South Africa risks creating ‘ghost towns’ in power shift: Eskom CEO

Eskom chief executive Andre de Ruyter says that South Africa has been home to almost 100 years of coal-based power generation and that it risks creating ‘ghost towns’ if the country suddenly shifts to renewable energy sources.

Speaking to Newzroom Afrika, de Ruyter said that the government could not lock the gate of these power stations and walk away, as there are entire communities that rely on the plants for their survival.

To remedy this, de Ruyter said that Eskom was lobbying for new industrial policies – including declaring renewable energy manufacturing areas as special economic zones.

These are geographically designated areas set aside for specifically targeted economic activities to promote national economic growth and exports by using support measures to attract foreign and domestic investments and technology. De Ruyter said this falls under the ambit of the Department of Trade and Industry and provincial governments.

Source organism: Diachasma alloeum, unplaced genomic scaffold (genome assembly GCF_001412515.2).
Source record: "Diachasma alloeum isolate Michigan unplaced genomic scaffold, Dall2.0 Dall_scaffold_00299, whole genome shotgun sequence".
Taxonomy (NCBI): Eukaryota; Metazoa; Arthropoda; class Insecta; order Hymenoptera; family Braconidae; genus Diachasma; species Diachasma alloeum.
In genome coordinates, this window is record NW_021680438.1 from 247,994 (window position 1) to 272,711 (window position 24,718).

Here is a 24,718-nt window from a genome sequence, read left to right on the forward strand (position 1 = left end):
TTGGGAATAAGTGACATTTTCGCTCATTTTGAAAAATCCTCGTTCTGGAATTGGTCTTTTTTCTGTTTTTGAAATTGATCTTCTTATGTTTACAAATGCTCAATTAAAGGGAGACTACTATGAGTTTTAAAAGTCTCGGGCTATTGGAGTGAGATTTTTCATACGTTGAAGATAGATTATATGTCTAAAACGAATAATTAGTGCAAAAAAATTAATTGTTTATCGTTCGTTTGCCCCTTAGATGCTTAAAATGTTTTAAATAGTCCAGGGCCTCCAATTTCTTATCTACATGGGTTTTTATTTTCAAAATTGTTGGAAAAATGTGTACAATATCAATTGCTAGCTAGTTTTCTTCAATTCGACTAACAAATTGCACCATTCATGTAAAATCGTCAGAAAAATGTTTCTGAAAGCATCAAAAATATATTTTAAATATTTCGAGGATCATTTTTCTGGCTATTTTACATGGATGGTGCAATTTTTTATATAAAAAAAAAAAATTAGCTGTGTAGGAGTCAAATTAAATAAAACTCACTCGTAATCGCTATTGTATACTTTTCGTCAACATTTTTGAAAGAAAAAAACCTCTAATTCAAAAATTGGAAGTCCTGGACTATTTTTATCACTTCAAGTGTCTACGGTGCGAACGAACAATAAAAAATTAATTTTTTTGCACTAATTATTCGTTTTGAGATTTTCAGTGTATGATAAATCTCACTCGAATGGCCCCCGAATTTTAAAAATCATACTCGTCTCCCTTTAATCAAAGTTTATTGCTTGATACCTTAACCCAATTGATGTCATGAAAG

“We are very much aware of these very legitimate concerns and do not underestimate the concern and anxiety in those who have invested in the coal value chain.”

The Eskom chief executive said that the focus should specifically be on the province of Mpumalanga in the coal-chain belt of towns that are likely to be the hardest hit by the shift.

Mineral Resources and Energy minister Gwede Mantashe has said that the South African government is committed to a ‘just transition’ away from harmful carbon emissions but will not do so at the cost of economic growth.

“While we are committed to low carbon emissions – even net-zero emissions – we do so within the reality of the energy that guarantees national economic growth, development, and industrialisation,” he told a Cape Town energy conference on 9 November.

“In this context, all energy sources, concomitant technologies and minerals for low carbon emissions, and an industrial complex sensitive to our development needs constitute the most appropriate agenda for a just energy transition.

“In our case, this debate should not further entrench the urban labour reserves that are the legacy of our past. Therefore, the present must not enslave us further.”


Read: Evidence of Eskom being destroyed from the inside: report

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South Africa risks creating ‘ghost towns’ in power shift: Eskom CEO